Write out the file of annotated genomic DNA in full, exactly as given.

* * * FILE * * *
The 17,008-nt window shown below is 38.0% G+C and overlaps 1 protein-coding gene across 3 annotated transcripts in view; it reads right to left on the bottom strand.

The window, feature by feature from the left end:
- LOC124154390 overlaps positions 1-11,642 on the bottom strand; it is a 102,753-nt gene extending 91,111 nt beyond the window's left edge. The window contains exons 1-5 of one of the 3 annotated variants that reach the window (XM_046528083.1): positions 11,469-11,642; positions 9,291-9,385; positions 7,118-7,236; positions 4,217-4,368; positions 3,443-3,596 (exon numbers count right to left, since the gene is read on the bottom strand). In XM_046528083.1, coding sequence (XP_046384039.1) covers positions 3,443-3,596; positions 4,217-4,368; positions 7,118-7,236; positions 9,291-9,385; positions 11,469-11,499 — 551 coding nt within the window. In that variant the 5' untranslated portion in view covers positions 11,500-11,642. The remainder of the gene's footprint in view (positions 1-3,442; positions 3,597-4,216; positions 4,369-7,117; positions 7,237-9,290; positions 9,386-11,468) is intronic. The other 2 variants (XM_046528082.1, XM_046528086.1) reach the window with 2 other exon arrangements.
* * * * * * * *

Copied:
The 17,008-nt window shown below is 38.0% G+C and overlaps 1 protein-coding gene across 3 annotated transcripts in view; it reads right to left on the bottom strand.

The window, feature by feature from the left end:
- LOC124154390 overlaps positions 1-11,642 on the bottom strand; it is a 102,753-nt gene extending 91,111 nt beyond the window's left edge. The window contains exons 1-5 of one of the 3 annotated variants that reach the window (XM_046528083.1): positions 11,469-11,642; positions 9,291-9,385; positions 7,118-7,236; positions 4,217-4,368; positions 3,443-3,596 (exon numbers count right to left, since the gene is read on the bottom strand). In XM_046528083.1, coding sequence (XP_046384039.1) covers positions 3,443-3,596; positions 4,217-4,368; positions 7,118-7,236; positions 9,291-9,385; positions 11,469-11,499 — 551 coding nt within the window. In that variant the 5' untranslated portion in view covers positions 11,500-11,642. The remainder of the gene's footprint in view (positions 1-3,442; positions 3,597-4,216; positions 4,369-7,117; positions 7,237-9,290; positions 9,386-11,468) is intronic. The other 2 variants (XM_046528082.1, XM_046528086.1) reach the window with 2 other exon arrangements.